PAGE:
We've had quite the influx of mice lately. They prefer the warmth of our house to the icy outdoors as winter approaches. For the most part, we have a warm-and-fuzzy, bleeding-heart liberal approach to mice. While we do NOT want them in our house (good luck keeping mice out of a draughty century-home surrounded by grain-filled fields!), neither do we want to use sticky- or snap-traps. Poison is out too. I don't want it in my house, for starters, and the last thing I want to see is a cat ingesting a dying, poisoned mouse. My crusty farmer friend Eugene mocks me for all of this, but not quite as much as he mocks me for bathing and blow-drying poultry in the house!
Anyway, as an alternative we use a "Tin Cat" mouse trap, which is great because it catches several mice at a time without gore or death. Every morning, Gordon gathers up the trap and drives the inmates a few kilometres down the road, depositing them near a nice stand of trees (but not near anyone else's farmhouse!), where they no doubt survive for three seconds before being eaten by an owl, a hawk, roving barn cat or any number of wild creatures with a taste for rodent. But at least this way the blood isn't on our hands, and we can live with our fantasy about cute little mice living cozily in a tree stump in the forest, sipping little cups of mousy tea and reading scary kitty-cat bedtime stories to their children.
Back when Gordon was still working in Ottawa, he would take the mice with him as he left for work in the morning. Occasionally he would completely forget about the trap, and the mice would get a nice day trip to Ottawa and back! Once, Gordon remembered them just as he arrived at the parking garage in his office building. He decided it would be okay to release his furry prisoners anyway, and he sidled up to a nearby high-rise condo building. Deciding that the manicured courtyard would be the perfect place for the furry freeloaders to set up residence, Gordon casually flipped the top on the trap. Out leapt the mice, promptly disappearing. What Gordon didn't consider was the fact that he was surrounded by tall buildings. I often wonder how many bored government workers looked down that morning and wondered just what the hell the bearded man in the raincoat was doing down there with a tin box!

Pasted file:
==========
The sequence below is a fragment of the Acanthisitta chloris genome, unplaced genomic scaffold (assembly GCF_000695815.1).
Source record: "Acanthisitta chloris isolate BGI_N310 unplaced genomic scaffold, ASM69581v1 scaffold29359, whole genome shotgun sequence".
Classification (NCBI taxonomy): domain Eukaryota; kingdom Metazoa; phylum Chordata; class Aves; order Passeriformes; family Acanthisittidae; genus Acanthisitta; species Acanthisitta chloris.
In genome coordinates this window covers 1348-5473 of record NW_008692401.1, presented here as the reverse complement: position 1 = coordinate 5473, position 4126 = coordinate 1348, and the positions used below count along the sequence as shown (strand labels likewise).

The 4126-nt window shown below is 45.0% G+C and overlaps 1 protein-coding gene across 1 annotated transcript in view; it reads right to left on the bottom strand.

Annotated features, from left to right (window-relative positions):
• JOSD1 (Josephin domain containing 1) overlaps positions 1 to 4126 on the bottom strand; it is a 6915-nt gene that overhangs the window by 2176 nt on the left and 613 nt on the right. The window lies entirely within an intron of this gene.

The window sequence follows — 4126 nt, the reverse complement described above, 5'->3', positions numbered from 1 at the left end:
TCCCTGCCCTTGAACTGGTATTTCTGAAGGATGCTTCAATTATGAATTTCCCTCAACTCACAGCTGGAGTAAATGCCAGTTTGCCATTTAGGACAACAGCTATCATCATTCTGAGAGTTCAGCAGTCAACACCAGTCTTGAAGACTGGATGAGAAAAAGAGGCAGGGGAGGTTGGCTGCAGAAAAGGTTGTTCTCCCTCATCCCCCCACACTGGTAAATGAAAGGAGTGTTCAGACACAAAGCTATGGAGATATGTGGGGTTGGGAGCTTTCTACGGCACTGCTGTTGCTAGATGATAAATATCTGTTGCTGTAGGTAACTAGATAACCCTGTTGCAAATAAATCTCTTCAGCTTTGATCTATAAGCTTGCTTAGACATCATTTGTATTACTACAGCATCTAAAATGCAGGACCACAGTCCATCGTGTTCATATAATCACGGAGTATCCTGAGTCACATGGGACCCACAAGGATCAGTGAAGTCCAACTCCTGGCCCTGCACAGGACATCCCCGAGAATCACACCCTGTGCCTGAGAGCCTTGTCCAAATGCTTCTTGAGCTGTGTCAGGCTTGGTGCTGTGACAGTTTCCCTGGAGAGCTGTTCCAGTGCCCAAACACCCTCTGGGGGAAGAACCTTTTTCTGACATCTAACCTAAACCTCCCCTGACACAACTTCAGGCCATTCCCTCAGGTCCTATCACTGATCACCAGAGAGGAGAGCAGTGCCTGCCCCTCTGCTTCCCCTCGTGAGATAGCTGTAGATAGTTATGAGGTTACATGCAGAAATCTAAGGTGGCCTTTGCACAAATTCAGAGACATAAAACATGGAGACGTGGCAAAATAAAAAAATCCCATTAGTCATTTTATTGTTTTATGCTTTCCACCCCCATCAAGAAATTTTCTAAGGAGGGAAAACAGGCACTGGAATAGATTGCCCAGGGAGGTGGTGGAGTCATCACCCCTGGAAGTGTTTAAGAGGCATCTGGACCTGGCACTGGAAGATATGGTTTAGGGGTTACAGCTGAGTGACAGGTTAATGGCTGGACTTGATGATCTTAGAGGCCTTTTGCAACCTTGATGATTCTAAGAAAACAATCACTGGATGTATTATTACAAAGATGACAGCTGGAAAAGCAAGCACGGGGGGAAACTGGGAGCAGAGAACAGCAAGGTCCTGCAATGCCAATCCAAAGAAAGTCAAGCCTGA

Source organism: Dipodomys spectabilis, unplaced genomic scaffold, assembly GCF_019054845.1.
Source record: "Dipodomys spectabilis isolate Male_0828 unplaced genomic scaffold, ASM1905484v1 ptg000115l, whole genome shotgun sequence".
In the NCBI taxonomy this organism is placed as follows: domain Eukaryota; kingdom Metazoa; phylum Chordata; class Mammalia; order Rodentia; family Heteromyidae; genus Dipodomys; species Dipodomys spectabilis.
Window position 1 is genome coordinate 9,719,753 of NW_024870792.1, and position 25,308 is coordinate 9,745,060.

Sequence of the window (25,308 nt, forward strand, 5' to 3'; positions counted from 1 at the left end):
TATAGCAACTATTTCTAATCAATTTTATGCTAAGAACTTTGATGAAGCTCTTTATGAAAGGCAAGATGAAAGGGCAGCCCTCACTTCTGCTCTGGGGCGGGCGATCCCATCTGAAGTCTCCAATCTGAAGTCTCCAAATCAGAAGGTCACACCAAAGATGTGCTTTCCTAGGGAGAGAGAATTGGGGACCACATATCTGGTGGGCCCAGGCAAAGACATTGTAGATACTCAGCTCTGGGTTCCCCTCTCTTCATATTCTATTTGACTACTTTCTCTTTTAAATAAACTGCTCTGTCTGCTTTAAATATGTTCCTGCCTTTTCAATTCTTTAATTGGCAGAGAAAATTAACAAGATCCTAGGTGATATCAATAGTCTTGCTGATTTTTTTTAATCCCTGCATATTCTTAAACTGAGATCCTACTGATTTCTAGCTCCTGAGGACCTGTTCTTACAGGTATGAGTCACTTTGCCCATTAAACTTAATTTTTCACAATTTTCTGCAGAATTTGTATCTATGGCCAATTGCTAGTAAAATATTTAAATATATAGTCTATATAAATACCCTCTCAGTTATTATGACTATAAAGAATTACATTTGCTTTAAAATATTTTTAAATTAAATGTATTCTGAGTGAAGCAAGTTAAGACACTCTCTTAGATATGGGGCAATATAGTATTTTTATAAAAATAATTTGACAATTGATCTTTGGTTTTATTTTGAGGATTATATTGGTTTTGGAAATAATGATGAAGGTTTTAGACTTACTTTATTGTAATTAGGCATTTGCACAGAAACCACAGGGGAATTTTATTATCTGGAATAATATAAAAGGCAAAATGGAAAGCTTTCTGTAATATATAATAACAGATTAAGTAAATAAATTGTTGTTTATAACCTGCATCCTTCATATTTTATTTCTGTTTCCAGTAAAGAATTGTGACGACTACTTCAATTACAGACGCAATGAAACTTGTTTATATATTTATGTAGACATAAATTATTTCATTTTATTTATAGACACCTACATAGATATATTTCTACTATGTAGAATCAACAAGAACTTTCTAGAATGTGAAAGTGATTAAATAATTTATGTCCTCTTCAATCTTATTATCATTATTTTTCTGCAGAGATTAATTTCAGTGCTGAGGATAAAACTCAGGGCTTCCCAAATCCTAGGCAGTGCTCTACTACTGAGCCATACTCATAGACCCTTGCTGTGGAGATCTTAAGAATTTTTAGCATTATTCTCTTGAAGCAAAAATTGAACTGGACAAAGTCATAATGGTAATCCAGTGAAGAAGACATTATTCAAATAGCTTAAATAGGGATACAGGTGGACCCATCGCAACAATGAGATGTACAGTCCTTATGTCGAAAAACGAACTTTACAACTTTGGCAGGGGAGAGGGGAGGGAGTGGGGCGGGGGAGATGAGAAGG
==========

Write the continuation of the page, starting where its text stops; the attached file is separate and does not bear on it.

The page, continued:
Which brings us to the present day. This seems to be a banner fall for mice taking up residence inside, and cats have been waking us up at night as they chase squeaking victims up and down the stairs and all around the house. Alex had a uniquely noisy three-legged gait. Once I woke up to find blood smears all over the downstairs bathroom floor and baseboards, but no sign of an injured or deceased animal. We'll never quite know what happened in there in the dark of night, but Julius wasn't particularly hungry for breakfast that morning.
Our overfed cats have moments of exquisite USELESSNESS when mousing. Naomi's favourite trick is to catch a mouse upstairs, carry it down to the kitchen, drop it, and watch it run under the stove...
Then one, two or three cats will spend an hour watching intently. Amazingly, the mouse is often stupid enough to run right into the thicket of cats.
"I can see it! Can you see it, Alex?"
Despite having only three legs, Alex is a proficient killing machine when he feels so inclined.
"How long do you want to wait, Alex?"
"I dunno, Naomi. Kibble is easier!"
Meanwhile, up in the bathroom (walls stripped, waiting for plasterer, and I dream of a new floor and a husband who remembers to close toilet seats so dogs don't drink out of the bowl)...
The orange cat is staring intently while his cohort get restless. Is he looking at the bird magazine?
Despite a long period of intense staring, Julius (who used to kill mice instantly with a whap of his paw) just sat and watched as Naomi predictably caught the mouse, ran past me, and deposited it...
...in the kitchen. Where, you guessed it, the mouse ran under the stove. Occasionally they spice things up and run under the fridge too.
I've written about mice a LOT on this blog. There was the time three cats cornered a mouse on a lamp. And who can forget the lazy-ass cats who can't be bothered to do their job? There were gifts left for me on the family-room floor. And just last weekend, Gordon found this in the basement as we were cleaning up the firewood-storage area:
Yep, that's a mouse skeleton. Interestingly, the skull is missing, which perhaps can be explained by my discovery, some time ago, of a severed mouse head laid carefully in front of my washing machine.
It's going to be a long winter.